This week, Rhizome presents an earlier, satisfyingly bizarre film from one of the artists behind the recent Two Lizards sensation.
The grant will help fund further development of Rhizome’s Webrecorder project, an open-source program that creates and shares archival copies of websites past and present.
From June 17 to 22, 30 GIF artists will present their work IRL in homage to the beloved image format.
From a watery remix of Call of Duty to an elegiac star system commemorating victims of police brutality, the online-only exhibition’s six VR works showcase a range of possible worlds.
Unbound to GPS coordinates, internet-based art has no place on these other lists, and since it isn’t fair to neglect the increasing amount of works designed specifically for cyberspace, 2015 welcomes our inaugural Best-of-the-Internet list.
Theresa Duncan made a series of CD-ROM games in the 1990s aimed at young girls, encouraging imagination and adventure through playfully drawn, dreamlike narratives.
To call Ryder Ripps’s “ARTWHORE” project provocative is an understatement.
How do you capture and preserve the experience of a new media artwork created on Twitter in 2010? How do you re-create the design and feel of Twitter’s interface at that time, and populate that interface with users’ contemporaneous profile photos?
Aaron Swartz, the 26-year-old internet pioneer, Reddit co-founder, and activist programmer who tragically committed suicide last week, made an intriguing entry into the art world last year at Rhizome’s Seven on Seven conference, which brings creative technologists into collaboration with artists. Swartz participated with Taryn Simon, an American artist who often works to visualize sets of data with her photography.
2012 was a great year for digital art. As Tumblr rocketed over 25 million hits a month and Instagram became a new venue for creative expression, artists continued to traverse the internet’s sprawling landscape and confront us with the weirdness of our own experiences of virtual space. In this end-of-year roundup, I’ll look at ten events, moments, and trends that marked these past 12 months in digital art.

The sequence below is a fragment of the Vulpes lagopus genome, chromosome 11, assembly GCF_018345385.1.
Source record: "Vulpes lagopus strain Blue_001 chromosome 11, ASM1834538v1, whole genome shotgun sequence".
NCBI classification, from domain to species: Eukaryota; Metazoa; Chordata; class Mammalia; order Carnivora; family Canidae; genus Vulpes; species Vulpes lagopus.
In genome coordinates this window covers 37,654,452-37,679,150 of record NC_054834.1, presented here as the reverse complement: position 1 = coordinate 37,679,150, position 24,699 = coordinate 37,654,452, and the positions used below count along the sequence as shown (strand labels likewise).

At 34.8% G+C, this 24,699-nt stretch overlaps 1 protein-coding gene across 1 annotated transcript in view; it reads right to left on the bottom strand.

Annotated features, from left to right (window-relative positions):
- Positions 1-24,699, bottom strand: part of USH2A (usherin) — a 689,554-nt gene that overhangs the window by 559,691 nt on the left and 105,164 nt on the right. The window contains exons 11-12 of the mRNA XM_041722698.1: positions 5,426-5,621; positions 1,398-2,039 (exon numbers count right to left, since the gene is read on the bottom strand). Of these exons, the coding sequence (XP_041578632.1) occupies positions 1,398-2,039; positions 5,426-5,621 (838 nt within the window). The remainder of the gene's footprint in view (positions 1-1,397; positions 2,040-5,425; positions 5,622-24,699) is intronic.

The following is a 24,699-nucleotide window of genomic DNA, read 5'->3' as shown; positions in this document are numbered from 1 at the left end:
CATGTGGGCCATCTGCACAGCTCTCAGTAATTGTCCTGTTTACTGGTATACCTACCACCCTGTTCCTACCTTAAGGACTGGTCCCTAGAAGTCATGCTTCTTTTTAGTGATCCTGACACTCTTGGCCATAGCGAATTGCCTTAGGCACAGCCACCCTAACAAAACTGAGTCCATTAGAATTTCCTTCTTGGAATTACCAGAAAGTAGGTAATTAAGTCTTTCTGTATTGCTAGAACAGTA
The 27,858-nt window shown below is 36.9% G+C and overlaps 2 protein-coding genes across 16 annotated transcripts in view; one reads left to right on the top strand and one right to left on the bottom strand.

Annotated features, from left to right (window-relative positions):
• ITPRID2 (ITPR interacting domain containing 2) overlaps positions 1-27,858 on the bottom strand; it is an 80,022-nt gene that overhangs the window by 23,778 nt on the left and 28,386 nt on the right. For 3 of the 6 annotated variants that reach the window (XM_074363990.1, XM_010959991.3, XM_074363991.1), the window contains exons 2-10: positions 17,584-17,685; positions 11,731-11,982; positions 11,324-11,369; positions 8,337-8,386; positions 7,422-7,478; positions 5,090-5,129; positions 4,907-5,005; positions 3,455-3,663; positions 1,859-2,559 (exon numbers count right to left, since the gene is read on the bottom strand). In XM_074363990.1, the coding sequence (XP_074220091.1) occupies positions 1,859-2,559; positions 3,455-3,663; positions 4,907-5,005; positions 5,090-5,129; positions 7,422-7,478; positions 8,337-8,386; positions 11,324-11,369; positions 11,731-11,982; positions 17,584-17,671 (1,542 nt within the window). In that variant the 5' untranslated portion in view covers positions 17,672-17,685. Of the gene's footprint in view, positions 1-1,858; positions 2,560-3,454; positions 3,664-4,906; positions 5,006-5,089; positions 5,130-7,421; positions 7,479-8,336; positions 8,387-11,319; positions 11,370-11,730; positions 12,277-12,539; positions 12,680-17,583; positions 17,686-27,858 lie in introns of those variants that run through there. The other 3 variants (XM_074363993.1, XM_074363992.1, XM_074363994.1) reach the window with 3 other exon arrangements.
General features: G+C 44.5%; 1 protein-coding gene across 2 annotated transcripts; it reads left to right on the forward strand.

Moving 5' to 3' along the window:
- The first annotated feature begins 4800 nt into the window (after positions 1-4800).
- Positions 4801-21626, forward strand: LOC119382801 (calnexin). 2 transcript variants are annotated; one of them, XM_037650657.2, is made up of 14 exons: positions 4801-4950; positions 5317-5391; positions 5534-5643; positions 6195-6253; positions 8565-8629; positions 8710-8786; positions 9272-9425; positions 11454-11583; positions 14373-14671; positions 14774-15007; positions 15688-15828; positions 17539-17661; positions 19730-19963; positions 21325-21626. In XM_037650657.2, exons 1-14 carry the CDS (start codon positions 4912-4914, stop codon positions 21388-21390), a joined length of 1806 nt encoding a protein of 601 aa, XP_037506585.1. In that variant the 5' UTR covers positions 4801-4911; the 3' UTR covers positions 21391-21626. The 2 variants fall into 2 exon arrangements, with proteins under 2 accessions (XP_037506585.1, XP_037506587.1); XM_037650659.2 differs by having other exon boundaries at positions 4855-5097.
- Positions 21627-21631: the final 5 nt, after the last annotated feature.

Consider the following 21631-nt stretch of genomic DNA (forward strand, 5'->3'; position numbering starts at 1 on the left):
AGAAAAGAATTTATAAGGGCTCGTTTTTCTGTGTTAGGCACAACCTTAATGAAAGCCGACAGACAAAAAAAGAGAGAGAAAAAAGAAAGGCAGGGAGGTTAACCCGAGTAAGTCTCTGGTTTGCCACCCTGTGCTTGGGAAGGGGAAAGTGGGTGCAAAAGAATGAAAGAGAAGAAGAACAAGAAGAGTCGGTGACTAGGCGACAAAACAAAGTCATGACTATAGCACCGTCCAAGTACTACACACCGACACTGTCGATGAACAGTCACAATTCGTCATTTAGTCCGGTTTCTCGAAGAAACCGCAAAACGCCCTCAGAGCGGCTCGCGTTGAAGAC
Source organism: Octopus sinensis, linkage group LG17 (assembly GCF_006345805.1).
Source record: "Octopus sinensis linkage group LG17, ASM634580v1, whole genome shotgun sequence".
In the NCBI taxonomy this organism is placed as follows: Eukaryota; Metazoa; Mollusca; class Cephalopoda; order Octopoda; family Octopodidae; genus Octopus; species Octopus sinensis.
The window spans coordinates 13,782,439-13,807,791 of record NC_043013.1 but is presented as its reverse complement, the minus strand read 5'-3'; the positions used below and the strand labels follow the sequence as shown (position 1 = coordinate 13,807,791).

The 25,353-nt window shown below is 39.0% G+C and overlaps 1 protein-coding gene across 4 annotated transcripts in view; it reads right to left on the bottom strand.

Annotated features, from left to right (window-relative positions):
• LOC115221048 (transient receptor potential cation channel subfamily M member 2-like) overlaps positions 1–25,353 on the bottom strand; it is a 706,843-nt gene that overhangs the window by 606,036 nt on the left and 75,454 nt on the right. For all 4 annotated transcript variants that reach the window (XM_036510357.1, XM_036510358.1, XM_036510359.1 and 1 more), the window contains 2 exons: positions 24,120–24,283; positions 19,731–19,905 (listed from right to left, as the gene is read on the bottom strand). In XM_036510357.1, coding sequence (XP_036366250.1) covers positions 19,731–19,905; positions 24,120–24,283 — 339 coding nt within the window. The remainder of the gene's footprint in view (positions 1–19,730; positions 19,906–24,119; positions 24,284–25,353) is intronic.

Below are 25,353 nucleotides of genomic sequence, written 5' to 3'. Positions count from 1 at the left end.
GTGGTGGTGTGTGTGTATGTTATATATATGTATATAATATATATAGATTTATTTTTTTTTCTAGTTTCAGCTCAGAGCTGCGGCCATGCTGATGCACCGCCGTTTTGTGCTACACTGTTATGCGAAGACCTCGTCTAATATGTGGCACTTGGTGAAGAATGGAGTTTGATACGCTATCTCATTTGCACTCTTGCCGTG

“What’s Wrong With Technological Art?” was the vexing question posed by the tony New Museum panel assembled by Megan Heuer featuring Heather Corcoran, the new executive director of Rhizome, and art historians Judith Rodenbeck, and Gloria Sutton. The event indadvertedly dove tailed with the recent September Artforum issue about the frayed divide between the art world and technological art. The bon mot award for the evening came from rehashing the 1967 quote of Philip Leider, editor of Artforum, who once penned the uber snarky statement, “I can’t imagine Artforum ever doing a special issue on electronics or computers in art, but one never knows.”
Occupy.here uses a wifi router to create a network for discussion for only a locale audience. By bypassing the traditional internet, Phiffer is working to make a free, open, unregulated and community based platform for exchange.